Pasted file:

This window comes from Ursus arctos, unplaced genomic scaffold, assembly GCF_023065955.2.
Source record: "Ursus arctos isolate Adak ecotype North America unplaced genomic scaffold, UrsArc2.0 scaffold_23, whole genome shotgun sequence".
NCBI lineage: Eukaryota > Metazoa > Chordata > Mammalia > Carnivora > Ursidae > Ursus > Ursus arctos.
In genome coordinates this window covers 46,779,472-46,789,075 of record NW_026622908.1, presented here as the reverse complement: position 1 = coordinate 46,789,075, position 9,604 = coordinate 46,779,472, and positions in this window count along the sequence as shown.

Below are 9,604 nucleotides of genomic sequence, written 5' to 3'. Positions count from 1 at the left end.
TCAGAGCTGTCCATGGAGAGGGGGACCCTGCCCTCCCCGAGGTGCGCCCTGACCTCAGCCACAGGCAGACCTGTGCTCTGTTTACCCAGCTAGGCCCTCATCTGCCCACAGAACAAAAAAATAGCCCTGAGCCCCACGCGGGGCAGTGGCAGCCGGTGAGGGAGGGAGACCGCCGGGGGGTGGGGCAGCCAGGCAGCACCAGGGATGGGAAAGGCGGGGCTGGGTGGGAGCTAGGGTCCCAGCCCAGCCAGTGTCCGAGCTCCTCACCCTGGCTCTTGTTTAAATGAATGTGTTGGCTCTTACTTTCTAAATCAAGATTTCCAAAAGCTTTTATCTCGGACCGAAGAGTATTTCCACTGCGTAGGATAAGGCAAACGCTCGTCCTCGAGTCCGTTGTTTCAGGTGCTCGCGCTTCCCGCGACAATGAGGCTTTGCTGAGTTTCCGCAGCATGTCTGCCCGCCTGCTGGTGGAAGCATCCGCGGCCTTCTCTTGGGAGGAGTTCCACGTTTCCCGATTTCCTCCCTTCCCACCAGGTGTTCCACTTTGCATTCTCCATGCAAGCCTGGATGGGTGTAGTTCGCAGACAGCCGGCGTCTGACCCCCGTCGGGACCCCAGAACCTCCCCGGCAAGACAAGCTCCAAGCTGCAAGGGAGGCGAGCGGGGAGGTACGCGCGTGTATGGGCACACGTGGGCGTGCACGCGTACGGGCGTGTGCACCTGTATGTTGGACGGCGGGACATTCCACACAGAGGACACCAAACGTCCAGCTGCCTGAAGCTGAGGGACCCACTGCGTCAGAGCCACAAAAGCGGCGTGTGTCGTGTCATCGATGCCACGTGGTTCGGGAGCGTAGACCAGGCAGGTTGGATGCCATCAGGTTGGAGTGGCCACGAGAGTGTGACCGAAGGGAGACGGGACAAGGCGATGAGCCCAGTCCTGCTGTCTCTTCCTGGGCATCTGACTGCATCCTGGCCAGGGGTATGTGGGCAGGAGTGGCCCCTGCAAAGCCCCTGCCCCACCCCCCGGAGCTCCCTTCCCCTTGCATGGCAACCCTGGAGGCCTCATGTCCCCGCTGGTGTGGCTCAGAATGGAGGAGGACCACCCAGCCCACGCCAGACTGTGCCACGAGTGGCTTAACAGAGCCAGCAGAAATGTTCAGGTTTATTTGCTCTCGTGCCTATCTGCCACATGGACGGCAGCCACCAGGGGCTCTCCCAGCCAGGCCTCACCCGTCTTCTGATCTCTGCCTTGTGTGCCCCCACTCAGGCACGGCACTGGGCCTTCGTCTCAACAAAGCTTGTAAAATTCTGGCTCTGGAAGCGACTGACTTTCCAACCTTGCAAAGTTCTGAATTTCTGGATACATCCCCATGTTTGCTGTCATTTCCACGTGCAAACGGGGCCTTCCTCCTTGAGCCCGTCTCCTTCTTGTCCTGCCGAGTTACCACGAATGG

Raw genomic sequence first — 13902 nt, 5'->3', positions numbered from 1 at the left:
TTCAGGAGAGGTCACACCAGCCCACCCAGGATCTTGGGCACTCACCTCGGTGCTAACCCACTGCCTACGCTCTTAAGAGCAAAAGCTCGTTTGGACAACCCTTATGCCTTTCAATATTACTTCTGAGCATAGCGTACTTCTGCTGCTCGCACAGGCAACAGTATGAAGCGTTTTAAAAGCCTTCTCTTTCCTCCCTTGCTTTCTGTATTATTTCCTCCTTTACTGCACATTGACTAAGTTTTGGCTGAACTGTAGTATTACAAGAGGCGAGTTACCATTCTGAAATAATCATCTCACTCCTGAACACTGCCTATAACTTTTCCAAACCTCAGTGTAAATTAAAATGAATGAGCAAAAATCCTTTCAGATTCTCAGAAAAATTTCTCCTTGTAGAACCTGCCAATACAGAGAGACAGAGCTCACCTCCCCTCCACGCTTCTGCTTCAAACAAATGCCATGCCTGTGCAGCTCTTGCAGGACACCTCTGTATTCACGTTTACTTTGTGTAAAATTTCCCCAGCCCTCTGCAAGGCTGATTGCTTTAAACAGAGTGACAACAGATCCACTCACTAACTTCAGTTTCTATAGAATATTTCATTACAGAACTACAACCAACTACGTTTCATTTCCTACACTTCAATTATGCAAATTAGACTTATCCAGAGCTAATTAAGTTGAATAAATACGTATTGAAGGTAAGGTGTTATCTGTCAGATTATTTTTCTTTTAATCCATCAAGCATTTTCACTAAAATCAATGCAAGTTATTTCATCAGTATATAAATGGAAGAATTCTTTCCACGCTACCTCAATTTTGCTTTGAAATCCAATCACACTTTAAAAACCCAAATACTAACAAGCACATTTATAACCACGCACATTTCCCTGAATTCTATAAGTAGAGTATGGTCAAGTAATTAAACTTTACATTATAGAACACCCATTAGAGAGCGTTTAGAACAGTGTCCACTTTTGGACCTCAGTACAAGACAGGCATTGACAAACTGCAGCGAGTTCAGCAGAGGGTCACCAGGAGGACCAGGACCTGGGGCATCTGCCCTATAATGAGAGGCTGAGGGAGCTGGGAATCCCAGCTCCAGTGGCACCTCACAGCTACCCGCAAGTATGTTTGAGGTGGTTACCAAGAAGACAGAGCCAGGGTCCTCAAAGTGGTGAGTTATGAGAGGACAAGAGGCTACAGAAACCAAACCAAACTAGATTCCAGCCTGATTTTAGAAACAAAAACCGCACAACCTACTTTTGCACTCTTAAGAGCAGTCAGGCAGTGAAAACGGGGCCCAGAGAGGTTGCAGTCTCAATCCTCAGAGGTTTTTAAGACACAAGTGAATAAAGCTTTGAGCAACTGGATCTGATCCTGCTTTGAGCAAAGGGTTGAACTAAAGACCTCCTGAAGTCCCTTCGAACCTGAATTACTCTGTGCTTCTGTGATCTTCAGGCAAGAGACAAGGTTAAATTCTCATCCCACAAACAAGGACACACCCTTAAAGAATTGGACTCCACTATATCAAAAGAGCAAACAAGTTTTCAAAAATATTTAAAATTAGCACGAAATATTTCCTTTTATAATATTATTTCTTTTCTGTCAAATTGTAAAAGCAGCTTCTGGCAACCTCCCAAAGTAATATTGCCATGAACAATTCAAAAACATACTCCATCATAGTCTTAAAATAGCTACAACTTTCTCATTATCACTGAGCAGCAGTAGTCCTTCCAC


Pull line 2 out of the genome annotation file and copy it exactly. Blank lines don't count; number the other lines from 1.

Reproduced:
Source record: "Ursus arctos isolate Adak ecotype North America unplaced genomic scaffold, UrsArc2.0 scaffold_23, whole genome shotgun sequence".